It's a common conversation starter: If you could have dinner with any person living or dead, whom would you choose? That's the intriguing idea in the first half of Caryl Churchill's "Top Girls," a 1982 drama about the evolution of women's roles that's being staged by Fountainhead Theatre in Arlington.
Unfortunately, most of the women Churchill picks are insufferable egoists who drone on about who has suffered more. The worst of the group are Lady Nijo (Regina Aquino), a 13th-century Japanese courtesan turned nun, and Isabella Bird (Rosemary Regan), a 19th-century English travel writer, though Pope Joan (Callie Kimball), a 9th-century English transvestite who allegedly rose to the top of the Catholic Church, also gets in on the navel-gazing.
The only one who seems genuinely interested in the other women's stories is the host, Marlene (Lynn Audrey Neal), a modern-day manager of the Top Girls employment agency.
Meanwhile, Dull Gret (Kate Michelsen), the subject of a 16th-century painting, sits in armor at the fancy dinner table looking perplexed and occasionally making one-word contributions to the conversation. Patient Griselda (Charlotte Akin), a character in Renaissance literature, shows up later, but by that time you may have already tuned out. Topics such as religion and marriage are touched on in addition to each woman's personal battles, but each subject is approached with so many "I" statements that one's own eyes soon glaze over.
Worse, Churchill throws these little-known figures at the audience with no introduction; only Fountainhead's playbill explains their histories. Therefore, the play's first act is like being thrown into the middle of someone else's family reunion: Chitchat is made as if everyone's already familiar with one another, and the audience drowns in what amounts to one extended scene that's all dialogue and no action. Act 2 fares better, though audience members may have some difficulty discerning what it has to do with the play's introduction. The only obvious thread is Marlene, who is now shown interviewing clients at her office, though in the next scene we confusingly find two girls, Angie (Aquino) and Jeanine (Heather Haney), playing outside Angie's house while her mother, Joyce (Akin), sits inside.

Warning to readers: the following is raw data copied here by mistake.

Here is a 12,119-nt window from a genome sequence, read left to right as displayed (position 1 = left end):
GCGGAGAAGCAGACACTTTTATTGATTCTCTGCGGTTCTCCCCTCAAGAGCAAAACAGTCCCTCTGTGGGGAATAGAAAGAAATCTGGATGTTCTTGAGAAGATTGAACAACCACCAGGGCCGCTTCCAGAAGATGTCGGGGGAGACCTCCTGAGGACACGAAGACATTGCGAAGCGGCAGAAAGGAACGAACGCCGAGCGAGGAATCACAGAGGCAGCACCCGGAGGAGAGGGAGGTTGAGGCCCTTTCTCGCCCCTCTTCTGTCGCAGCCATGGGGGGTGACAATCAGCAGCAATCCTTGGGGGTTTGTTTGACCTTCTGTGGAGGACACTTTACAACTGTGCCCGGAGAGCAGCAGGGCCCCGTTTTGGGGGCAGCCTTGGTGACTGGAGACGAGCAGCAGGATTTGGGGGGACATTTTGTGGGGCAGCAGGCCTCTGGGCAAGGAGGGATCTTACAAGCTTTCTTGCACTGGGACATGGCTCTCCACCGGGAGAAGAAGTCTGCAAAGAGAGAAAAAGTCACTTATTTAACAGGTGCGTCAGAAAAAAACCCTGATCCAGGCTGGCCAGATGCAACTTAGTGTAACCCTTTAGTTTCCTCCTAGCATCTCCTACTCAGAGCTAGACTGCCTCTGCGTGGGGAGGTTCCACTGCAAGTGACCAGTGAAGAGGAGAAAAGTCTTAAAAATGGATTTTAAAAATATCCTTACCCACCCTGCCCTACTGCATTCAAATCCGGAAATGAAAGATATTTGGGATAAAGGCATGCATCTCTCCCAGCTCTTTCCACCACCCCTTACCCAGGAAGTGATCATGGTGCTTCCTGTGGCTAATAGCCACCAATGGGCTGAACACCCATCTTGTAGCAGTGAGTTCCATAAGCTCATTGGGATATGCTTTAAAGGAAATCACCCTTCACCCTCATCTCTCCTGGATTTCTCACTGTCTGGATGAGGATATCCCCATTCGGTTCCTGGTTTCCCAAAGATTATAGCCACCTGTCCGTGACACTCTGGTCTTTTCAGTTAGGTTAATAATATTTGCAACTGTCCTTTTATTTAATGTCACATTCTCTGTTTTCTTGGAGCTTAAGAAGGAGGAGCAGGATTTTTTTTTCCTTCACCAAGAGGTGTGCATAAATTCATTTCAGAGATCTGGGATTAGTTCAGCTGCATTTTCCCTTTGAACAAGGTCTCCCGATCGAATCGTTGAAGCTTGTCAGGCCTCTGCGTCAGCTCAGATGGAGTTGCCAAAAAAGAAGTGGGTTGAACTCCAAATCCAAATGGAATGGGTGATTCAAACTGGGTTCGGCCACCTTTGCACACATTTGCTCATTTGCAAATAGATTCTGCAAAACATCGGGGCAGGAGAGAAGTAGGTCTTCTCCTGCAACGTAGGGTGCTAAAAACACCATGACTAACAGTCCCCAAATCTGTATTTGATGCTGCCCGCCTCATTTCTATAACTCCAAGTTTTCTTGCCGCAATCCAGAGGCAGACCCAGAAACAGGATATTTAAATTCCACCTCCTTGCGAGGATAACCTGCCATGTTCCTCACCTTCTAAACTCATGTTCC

What initially seems disjointed, however, is actually intricately woven. The play's contemporary second half echoes themes its historical figures broached in the first. The most obvious issue revisited is giving up children to achieve success. Taken on its own, Act 2 is a compelling mini-drama in which Angie's prospects and true parentage are in question. During the entire performance, Neal's Marlene is strong, confident and attention-grabbing, and, impressively, she just barely lets emotion crack through when the steps her character has taken to achieve success are challenged.
To their credit, the rest of the cast does an adequate job with what's here, with Kimball even pulling off a few laughs in her double-duty as Marlene's co-worker in the second half.
And Lynnie Raybuck's costumes are impeccable, with detailed period outfits in the first act and sharp red and black suits dominating the second.
Top Girls, by Caryl Churchill. Directed by Dorothy Neumann. Lighting, Jessie Crain; costumes, Lynnie Raybuck; sound, Randy Lancelot; set, George Lucas. Approximately 2 hours 20 minutes. Through Oct. 1 at Theatre on the Run, 3700 S. Four Mile Run Dr., Arlington. Call 703-920-5923 or visit www.fountainheadtheatre.com.